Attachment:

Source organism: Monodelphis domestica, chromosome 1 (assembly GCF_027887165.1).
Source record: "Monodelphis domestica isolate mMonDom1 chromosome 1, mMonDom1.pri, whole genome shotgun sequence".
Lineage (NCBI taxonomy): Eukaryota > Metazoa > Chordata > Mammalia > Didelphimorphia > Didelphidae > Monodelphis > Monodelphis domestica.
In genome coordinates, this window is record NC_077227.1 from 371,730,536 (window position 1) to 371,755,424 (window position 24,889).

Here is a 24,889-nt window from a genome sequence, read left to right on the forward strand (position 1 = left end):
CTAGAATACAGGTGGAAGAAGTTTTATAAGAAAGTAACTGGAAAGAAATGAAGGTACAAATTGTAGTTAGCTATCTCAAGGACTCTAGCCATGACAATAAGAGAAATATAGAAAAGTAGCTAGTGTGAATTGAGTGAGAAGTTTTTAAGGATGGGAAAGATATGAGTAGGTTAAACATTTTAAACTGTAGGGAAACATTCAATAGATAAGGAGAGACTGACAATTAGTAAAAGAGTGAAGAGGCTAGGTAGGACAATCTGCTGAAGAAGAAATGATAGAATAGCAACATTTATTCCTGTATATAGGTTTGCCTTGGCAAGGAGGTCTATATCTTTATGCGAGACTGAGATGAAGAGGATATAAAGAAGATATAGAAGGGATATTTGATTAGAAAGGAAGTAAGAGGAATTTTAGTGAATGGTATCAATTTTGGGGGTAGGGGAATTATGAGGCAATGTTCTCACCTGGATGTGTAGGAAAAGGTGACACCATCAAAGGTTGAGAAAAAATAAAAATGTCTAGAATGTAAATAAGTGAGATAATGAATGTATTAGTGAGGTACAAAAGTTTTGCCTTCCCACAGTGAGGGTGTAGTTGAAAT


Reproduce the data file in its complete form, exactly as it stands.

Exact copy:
Source organism: Monodelphis domestica, chromosome 1 (assembly GCF_027887165.1).
Source record: "Monodelphis domestica isolate mMonDom1 chromosome 1, mMonDom1.pri, whole genome shotgun sequence".
Lineage (NCBI taxonomy): Eukaryota > Metazoa > Chordata > Mammalia > Didelphimorphia > Didelphidae > Monodelphis > Monodelphis domestica.
In genome coordinates, this window is record NC_077227.1 from 371,730,536 (window position 1) to 371,755,424 (window position 24,889).

Here is a 24,889-nt window from a genome sequence, read left to right on the forward strand (position 1 = left end):
CTAGAATACAGGTGGAAGAAGTTTTATAAGAAAGTAACTGGAAAGAAATGAAGGTACAAATTGTAGTTAGCTATCTCAAGGACTCTAGCCATGACAATAAGAGAAATATAGAAAAGTAGCTAGTGTGAATTGAGTGAGAAGTTTTTAAGGATGGGAAAGATATGAGTAGGTTAAACATTTTAAACTGTAGGGAAACATTCAATAGATAAGGAGAGACTGACAATTAGTAAAAGAGTGAAGAGGCTAGGTAGGACAATCTGCTGAAGAAGAAATGATAGAATAGCAACATTTATTCCTGTATATAGGTTTGCCTTGGCAAGGAGGTCTATATCTTTATGCGAGACTGAGATGAAGAGGATATAAAGAAGATATAGAAGGGATATTTGATTAGAAAGGAAGTAAGAGGAATTTTAGTGAATGGTATCAATTTTGGGGGTAGGGGAATTATGAGGCAATGTTCTCACCTGGATGTGTAGGAAAAGGTGACACCATCAAAGGTTGAGAAAAAATAAAAATGTCTAGAATGTAAATAAGTGAGATAATGAATGTATTAGTGAGGTACAAAAGTTTTGCCTTCCCACAGTGAGGGTGTAGTTGAAAT